And in our net-centric, smartphone-enabled world, we say it farther and faster than ever before. We’re surrounded. To all the paper that ever was, add all the transmissions from radio and television, plus all the e-communication created in the last hour, and you have to make a real effort to evade the voices clamoring for attention.
But you can do it if you want to. Just disconnect. Yes, dis - connect. It’s an act of will against that human imperative to commune, but go for it. Go for a walk in the cold, dark night. Just you and the voice in your head. Tell it to shut up. Look up to the sky where the stars sparkle around the first sliver of the new moon. Resist the urge to comment. Exhale. Watch your breathe rise in a cloud of silent smoke and disappear into thin air.
Sunday, January 2, 2011
Another New Year.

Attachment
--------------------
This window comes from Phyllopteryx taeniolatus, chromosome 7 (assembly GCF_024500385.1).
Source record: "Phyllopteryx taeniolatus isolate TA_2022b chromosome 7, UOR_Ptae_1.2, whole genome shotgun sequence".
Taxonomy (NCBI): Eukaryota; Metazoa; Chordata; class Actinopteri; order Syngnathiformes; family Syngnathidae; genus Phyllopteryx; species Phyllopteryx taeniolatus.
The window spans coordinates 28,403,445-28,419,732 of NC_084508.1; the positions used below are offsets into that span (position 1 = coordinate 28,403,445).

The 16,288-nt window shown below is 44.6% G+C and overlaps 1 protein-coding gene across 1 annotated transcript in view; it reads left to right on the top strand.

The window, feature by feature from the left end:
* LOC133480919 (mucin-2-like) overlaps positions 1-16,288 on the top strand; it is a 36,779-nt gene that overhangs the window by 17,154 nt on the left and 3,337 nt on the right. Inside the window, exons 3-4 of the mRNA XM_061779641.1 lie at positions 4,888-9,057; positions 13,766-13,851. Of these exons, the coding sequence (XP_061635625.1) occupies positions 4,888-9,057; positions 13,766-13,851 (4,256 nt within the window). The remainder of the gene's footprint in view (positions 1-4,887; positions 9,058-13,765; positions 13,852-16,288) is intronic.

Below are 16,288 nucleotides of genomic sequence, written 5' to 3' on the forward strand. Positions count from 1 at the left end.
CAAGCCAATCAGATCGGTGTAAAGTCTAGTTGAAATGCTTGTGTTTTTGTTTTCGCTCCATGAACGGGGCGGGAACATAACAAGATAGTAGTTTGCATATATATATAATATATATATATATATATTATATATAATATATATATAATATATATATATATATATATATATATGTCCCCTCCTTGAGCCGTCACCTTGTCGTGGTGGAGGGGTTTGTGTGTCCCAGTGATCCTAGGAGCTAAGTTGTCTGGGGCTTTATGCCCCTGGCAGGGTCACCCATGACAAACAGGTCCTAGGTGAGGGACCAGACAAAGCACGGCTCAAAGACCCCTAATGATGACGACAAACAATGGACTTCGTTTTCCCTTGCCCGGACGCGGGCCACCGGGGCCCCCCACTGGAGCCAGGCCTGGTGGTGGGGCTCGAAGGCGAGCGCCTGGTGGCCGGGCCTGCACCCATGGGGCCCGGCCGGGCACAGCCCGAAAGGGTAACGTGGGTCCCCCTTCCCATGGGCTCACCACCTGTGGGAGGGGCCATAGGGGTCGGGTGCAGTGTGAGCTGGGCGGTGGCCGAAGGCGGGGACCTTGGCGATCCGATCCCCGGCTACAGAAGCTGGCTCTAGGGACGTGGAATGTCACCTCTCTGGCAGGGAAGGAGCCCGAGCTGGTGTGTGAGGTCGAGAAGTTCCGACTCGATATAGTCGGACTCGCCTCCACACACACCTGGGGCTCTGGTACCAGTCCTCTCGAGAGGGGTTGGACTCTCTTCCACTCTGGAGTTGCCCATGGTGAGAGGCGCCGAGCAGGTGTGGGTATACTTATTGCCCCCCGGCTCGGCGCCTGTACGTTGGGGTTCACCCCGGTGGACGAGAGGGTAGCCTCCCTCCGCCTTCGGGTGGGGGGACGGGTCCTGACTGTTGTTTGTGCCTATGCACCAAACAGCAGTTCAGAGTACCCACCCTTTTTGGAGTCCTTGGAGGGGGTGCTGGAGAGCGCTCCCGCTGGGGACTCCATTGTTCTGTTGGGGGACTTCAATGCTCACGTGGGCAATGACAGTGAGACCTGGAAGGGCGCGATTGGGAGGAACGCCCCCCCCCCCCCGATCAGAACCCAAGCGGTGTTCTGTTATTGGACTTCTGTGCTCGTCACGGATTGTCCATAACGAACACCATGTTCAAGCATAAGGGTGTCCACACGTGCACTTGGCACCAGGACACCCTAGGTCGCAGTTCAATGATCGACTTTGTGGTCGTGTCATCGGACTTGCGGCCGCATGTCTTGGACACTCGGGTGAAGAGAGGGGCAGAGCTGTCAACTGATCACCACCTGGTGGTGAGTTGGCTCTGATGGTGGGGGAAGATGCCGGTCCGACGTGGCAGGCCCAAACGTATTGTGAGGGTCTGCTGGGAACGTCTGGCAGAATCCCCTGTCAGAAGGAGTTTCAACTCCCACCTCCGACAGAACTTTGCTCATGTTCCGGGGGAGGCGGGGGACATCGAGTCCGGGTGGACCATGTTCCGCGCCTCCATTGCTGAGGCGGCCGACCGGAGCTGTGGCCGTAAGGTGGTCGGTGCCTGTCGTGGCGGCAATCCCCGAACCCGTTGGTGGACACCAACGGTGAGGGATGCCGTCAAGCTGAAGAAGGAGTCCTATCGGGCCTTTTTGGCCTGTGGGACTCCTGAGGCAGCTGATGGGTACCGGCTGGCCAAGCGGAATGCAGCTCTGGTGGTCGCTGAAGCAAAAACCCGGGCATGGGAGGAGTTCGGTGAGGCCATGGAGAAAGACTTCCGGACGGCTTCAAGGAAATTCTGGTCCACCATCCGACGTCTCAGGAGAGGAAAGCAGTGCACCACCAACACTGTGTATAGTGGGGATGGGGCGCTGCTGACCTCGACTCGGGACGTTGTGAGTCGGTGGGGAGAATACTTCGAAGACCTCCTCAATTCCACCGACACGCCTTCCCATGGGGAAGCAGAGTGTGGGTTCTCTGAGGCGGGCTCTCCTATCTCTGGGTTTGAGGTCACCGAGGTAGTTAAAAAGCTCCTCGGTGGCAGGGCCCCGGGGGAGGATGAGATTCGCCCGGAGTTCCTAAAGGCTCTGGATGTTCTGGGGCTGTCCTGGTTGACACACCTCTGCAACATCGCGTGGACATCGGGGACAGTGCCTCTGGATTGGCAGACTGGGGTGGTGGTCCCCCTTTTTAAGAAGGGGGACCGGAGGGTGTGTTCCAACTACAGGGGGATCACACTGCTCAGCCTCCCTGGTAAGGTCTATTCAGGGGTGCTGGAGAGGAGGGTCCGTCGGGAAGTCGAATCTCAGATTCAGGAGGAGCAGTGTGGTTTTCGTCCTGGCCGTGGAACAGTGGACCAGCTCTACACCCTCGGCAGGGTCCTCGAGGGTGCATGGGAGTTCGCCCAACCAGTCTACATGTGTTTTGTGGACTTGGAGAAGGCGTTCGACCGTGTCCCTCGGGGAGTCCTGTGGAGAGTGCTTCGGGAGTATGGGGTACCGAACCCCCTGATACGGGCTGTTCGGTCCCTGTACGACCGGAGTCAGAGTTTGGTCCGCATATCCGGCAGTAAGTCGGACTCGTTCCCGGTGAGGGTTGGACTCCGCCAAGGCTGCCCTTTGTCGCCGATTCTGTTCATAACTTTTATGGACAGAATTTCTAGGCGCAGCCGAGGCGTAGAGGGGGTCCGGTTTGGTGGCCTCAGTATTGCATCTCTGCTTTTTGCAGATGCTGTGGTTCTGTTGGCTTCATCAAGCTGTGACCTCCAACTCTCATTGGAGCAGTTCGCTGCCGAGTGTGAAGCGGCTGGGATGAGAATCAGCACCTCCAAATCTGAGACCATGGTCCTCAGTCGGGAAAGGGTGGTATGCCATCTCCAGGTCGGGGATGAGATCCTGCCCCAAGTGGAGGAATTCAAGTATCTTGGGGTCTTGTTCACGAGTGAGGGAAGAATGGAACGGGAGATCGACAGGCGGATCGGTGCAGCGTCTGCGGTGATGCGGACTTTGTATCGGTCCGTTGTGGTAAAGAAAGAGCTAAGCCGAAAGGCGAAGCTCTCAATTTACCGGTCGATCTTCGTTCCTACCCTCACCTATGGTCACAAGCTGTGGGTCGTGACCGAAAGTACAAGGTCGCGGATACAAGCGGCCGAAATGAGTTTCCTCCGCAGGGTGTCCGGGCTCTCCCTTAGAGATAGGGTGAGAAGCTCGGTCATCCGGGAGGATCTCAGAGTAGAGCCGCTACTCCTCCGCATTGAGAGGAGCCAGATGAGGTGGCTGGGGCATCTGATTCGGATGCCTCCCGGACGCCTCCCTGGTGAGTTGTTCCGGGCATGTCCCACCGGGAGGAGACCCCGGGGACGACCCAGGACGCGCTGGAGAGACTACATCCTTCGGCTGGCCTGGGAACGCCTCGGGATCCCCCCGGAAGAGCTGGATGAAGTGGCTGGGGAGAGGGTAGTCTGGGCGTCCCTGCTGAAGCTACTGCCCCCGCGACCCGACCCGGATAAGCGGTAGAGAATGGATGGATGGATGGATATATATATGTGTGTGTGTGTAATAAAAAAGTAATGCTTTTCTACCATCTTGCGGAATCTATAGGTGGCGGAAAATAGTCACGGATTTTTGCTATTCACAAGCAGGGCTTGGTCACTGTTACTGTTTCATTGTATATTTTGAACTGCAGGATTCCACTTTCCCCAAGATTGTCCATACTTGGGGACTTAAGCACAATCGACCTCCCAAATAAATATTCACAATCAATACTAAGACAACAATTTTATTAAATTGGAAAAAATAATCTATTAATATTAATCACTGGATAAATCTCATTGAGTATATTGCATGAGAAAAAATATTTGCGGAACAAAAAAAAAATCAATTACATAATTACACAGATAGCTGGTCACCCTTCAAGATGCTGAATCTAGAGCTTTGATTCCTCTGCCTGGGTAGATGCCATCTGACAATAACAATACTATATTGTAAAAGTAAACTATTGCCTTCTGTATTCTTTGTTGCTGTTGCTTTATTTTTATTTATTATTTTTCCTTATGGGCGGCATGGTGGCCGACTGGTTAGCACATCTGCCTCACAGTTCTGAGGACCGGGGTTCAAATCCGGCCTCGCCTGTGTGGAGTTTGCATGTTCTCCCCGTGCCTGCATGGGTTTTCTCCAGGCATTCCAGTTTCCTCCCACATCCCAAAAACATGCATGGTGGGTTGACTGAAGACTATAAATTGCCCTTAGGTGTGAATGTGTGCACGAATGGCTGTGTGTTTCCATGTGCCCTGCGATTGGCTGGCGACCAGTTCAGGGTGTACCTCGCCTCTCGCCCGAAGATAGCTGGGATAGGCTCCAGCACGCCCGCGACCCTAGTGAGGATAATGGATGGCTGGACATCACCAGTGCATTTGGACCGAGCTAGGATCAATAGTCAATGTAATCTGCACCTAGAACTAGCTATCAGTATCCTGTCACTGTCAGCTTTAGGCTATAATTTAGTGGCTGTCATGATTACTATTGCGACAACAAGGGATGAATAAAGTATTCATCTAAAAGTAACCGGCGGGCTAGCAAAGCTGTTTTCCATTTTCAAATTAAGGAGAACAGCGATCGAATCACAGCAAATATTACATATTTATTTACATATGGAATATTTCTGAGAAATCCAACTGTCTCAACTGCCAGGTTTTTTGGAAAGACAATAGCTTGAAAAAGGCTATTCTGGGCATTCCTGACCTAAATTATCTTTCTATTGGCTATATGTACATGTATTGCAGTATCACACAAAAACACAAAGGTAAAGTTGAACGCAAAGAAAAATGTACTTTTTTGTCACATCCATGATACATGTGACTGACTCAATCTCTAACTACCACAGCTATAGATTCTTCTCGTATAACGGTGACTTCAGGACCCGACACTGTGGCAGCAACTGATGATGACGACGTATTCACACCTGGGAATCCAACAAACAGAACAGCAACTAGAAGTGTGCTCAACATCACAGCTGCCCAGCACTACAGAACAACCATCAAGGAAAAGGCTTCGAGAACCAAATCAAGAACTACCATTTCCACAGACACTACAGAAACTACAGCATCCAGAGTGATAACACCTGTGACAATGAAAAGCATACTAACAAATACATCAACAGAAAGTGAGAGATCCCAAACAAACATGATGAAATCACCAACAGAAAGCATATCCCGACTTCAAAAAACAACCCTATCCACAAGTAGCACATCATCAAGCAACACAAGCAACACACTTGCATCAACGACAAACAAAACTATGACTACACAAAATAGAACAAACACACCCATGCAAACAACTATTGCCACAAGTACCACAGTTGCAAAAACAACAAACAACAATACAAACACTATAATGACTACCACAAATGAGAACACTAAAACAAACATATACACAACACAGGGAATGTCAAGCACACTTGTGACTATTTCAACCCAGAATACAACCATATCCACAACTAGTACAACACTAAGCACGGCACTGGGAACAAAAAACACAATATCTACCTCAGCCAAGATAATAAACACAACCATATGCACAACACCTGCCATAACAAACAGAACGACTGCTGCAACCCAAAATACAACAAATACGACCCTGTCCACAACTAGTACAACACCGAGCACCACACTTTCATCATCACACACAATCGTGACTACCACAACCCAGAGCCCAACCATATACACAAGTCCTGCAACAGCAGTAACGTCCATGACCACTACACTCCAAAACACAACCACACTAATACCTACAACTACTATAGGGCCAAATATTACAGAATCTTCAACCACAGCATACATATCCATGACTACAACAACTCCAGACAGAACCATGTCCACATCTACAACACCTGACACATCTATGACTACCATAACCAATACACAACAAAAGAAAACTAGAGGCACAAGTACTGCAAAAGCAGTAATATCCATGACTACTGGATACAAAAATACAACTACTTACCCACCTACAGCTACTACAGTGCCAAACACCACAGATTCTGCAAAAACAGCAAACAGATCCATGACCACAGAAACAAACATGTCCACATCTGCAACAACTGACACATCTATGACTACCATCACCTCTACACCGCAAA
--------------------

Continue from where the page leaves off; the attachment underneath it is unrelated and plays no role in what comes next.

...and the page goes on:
Another chance to start anew.
We say our goodbyes to the old year like an friend - or enemy - departing on a train headed west.
We breathe. We tell ourselves that now is the time for a fresh start. Time to give up bad habits. To cultivate good ones. To make friends. To embrace family. To be more productive, more healthy, more loving and giving. To be the better/stronger/faster 'us' we've always wanted to be. The calendar turns over, and here is one more opportunity to reinvent ourselves.
But aren't those opportunities always with us?
Every time we wake up, aren't we starting anew in some sense? Every time we leave the house, step forward, begin something, every time we pause and reconsider, aren't we reinventing some portion of ourselves, our lives, our world views?
That is, if we want to.
If we want to, we can make a habit of examining the old, keeping the valuable, and shedding the outmoded like dry skin. Over and over again, we can look at each day and step and meeting on the road as an opportunity for new-ness. Almost as if we had a sun to rise every 24 hours, awakening us with a fresh new morning, we too can rise with the expectation that at some time during this day there will be a chance to experience something new.
Tough prospect, this constant review and reinvention, huh? Who has the time and energy - or inclination - for that?
But yesterday, you said, you said, you said: "It's a New Year for a New Me!"
So why is January 2nd less new-worthy than January 1st?